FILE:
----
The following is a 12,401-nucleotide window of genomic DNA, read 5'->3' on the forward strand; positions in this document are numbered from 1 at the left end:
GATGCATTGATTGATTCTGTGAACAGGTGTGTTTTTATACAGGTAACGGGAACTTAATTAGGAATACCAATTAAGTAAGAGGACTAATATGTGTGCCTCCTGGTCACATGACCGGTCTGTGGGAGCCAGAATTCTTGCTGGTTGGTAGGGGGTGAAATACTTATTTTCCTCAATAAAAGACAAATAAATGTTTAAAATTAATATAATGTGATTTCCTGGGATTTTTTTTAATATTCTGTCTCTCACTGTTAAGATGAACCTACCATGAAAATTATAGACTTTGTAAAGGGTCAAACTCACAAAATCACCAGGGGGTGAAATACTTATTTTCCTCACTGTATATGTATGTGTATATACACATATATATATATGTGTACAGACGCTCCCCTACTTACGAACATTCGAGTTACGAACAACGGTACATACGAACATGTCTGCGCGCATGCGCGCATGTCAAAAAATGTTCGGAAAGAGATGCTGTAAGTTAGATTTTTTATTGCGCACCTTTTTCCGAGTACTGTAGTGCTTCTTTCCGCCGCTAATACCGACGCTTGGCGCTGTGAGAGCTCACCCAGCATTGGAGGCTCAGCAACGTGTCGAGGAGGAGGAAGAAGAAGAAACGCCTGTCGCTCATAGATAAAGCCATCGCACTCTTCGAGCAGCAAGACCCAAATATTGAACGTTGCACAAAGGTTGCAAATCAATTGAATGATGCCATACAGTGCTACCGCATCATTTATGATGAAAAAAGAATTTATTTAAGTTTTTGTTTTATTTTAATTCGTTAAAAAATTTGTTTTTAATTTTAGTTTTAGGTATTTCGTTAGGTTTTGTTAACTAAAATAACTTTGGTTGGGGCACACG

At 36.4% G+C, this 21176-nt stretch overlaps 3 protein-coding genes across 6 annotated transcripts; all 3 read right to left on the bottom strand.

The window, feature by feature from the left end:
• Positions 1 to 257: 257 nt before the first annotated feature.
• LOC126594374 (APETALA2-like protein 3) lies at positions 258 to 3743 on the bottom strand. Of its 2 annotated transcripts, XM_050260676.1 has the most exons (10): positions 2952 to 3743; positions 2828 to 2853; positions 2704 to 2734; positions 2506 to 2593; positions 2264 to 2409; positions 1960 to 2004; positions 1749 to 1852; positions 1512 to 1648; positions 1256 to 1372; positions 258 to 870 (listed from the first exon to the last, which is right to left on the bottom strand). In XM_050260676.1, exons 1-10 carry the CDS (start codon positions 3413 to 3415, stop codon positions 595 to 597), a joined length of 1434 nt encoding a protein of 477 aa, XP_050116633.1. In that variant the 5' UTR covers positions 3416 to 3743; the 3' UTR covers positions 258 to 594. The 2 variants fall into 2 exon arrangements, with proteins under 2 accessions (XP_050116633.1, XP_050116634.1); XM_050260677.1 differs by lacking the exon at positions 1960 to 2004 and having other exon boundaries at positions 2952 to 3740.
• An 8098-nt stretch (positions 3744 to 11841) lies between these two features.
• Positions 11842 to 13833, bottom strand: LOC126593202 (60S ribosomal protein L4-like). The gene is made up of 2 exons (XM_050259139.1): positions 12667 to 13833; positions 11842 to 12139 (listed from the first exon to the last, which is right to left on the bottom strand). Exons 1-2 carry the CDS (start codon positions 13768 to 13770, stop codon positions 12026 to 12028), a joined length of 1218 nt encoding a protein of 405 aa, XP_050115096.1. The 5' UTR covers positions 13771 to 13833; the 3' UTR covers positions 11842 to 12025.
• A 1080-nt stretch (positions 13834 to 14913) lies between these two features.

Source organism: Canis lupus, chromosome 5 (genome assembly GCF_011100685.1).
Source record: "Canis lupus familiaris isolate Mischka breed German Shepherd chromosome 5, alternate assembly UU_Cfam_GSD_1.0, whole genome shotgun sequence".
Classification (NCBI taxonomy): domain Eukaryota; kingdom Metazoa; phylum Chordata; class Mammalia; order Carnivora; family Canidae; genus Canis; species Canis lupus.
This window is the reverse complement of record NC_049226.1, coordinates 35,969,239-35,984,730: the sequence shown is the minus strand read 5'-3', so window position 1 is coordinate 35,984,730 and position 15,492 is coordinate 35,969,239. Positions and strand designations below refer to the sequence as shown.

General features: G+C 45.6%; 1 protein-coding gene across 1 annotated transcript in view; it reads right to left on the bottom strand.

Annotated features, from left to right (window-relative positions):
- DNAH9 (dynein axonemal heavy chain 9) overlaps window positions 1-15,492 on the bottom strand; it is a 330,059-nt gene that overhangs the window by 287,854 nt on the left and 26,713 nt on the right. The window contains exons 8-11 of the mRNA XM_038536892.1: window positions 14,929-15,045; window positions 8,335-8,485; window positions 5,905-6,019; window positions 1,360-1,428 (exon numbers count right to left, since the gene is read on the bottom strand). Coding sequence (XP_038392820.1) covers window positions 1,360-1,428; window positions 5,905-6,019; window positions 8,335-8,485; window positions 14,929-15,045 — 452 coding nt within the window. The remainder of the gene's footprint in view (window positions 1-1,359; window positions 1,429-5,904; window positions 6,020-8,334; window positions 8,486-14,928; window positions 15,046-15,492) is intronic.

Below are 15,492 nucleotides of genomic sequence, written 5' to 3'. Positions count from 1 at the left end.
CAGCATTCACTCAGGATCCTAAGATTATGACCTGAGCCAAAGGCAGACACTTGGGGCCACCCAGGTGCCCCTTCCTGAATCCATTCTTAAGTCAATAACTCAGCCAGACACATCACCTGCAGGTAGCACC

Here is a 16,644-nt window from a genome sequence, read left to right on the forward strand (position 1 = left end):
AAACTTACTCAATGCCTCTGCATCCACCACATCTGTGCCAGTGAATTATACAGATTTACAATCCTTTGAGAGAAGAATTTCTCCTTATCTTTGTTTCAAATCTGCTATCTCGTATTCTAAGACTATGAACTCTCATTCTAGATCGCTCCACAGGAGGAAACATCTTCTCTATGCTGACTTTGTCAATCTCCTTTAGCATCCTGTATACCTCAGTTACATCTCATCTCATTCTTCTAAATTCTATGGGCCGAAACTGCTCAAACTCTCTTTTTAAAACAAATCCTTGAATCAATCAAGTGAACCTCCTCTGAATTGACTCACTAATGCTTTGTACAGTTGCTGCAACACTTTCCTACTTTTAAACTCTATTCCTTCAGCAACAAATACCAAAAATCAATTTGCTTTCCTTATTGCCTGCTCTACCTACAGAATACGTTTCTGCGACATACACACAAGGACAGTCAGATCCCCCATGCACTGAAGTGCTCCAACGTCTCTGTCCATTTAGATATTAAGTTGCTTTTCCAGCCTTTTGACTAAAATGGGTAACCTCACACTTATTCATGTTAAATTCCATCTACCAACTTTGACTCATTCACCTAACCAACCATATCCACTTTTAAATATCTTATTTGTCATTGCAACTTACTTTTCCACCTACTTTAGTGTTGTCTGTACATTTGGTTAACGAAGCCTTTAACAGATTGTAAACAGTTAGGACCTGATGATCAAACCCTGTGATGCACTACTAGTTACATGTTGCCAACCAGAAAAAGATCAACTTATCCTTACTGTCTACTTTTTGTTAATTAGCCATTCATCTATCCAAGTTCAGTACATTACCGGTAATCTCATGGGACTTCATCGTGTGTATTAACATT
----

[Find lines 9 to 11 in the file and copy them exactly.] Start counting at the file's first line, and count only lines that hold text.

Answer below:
• A 1080-nt stretch (positions 13834 to 14913) lies between these two features.

Source organism: Canis lupus, chromosome 5 (genome assembly GCF_011100685.1).
Source record: "Canis lupus familiaris isolate Mischka breed German Shepherd chromosome 5, alternate assembly UU_Cfam_GSD_1.0, whole genome shotgun sequence".